Knowledge management (KM) has become both an important topic driven by a number of industry trends, foremost among them the strong and growing interest in artificial intelligence (AI). A knowledge base (KB) can serve as the centralized source of knowledge for an organization, providing the data needed to feed an AI solution.
Interest in KM is also being driven by its ability to help companies achieve many of their top enterprise servicing goals: improving productivity, increasing the use of self-service, decreasing customer effort, reducing operating costs, improving cross-departmental coordination, increasing customer and staff engagement, and delivering a better, more personalized customer experience.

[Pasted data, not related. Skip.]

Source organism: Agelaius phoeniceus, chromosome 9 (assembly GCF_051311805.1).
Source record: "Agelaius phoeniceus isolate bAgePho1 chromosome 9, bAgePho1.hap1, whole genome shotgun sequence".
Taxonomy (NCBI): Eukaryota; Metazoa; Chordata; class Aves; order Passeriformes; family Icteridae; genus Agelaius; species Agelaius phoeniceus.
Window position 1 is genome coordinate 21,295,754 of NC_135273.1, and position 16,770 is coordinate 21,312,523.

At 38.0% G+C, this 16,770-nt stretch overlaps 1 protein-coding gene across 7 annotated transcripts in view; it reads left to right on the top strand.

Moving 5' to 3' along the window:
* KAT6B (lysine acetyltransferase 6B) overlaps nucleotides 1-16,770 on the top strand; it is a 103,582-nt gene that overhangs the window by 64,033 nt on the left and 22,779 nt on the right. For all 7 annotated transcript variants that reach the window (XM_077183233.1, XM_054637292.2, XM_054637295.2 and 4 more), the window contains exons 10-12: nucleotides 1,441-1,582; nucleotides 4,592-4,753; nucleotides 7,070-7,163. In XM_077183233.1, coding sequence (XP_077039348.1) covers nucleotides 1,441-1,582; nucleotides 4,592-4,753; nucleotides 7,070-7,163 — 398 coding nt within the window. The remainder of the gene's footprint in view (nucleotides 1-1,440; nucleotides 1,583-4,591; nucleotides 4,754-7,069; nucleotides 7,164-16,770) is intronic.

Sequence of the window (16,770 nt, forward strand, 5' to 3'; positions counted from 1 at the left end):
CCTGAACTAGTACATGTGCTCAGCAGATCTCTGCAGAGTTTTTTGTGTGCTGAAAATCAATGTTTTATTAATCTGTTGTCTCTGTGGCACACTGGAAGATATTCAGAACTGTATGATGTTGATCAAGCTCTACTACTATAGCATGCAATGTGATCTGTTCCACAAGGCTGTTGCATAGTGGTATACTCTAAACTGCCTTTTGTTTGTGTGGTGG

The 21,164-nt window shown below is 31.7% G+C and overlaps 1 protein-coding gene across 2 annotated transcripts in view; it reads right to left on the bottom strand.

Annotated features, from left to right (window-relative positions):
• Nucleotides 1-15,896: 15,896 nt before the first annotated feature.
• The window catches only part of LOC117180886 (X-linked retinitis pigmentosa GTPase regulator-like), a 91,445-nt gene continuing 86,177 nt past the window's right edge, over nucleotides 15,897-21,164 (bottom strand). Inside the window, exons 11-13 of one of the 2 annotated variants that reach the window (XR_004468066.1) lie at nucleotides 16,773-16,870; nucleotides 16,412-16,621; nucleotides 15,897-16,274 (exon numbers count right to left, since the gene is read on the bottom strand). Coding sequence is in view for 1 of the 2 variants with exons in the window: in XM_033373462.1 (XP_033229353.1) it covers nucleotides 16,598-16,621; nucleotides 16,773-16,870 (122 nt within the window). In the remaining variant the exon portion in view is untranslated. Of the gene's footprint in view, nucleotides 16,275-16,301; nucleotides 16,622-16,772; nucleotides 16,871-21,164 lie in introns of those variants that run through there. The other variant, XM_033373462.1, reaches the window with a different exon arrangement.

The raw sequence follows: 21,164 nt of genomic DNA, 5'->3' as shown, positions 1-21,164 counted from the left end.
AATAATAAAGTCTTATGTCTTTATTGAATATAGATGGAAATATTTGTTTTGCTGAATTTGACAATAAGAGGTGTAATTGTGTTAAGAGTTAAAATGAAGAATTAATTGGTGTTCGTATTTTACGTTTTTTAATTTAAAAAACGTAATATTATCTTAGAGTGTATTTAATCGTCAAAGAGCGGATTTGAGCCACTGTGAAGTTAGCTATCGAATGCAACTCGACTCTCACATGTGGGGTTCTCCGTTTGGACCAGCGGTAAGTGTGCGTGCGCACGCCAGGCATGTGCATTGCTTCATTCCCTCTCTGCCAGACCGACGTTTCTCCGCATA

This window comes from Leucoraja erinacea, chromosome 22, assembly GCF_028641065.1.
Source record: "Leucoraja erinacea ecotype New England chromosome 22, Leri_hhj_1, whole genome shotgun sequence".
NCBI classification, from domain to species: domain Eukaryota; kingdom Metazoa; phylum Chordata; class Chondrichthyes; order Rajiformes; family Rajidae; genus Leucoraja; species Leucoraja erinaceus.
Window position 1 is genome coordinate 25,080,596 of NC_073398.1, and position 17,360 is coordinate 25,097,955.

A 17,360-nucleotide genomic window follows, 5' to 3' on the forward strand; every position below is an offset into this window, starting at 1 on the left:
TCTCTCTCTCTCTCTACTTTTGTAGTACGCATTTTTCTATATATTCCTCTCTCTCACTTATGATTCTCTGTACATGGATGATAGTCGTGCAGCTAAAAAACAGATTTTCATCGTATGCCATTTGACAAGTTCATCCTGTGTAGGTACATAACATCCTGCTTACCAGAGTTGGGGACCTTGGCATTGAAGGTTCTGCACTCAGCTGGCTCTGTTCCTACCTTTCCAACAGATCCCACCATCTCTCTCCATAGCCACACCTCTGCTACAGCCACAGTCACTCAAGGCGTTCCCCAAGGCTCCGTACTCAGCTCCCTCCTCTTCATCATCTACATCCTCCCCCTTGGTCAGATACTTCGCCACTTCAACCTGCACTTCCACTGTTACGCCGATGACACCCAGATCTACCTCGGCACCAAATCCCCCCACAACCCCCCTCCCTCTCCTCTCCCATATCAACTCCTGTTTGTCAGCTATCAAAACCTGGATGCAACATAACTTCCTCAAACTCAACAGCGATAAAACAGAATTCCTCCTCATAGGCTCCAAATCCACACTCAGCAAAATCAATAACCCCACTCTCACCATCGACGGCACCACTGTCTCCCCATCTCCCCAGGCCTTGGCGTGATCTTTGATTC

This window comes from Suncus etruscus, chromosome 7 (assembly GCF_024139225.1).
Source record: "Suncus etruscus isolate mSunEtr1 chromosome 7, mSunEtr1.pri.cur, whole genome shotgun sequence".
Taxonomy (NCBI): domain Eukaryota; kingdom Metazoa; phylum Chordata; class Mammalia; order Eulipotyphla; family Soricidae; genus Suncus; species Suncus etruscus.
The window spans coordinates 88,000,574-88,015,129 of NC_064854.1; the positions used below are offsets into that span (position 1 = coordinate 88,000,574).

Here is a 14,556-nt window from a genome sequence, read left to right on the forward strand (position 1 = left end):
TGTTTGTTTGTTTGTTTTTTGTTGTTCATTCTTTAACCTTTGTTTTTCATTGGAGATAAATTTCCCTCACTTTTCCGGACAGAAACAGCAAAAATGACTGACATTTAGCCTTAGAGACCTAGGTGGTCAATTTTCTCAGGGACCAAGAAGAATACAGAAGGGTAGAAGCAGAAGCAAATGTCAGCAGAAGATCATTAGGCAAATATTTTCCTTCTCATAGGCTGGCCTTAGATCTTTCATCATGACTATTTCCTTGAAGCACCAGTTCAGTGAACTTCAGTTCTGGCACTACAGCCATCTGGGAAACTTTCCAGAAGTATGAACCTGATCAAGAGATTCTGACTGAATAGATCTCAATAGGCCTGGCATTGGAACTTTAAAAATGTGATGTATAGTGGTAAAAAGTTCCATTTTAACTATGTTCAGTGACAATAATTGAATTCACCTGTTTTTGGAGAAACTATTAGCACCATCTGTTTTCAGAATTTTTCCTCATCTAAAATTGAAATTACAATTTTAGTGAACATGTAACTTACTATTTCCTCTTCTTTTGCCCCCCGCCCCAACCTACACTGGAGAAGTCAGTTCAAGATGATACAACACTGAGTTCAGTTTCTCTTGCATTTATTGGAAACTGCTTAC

This is a major and long overdue turnaround for the KM, which has taken many years to catch the attention of organizations. The question that organizations are now asking is whether KM solutions are able to meet their needs in the era of digital transformation.
The new generation of KM solutions, many of which are relatively new market entrants, are either up to the digital challenge or are benefiting from investments to get them there. These solutions are built to run in the cloud (although many can also be placed in a private cloud or on premises); use the newest database technology; incorporate responsive design techniques to allow delivery of content to many groups of internal and external users in a variety of channels; depend on highly sophisticated and fast-search software to speed the delivery of information; and embed content management functionality to enable the collection and preparation of all types of data from an unlimited number of sources.
Many of these solutions also incorporate a KM framework such as knowledge center support to help users roll out and apply their solutions effectively.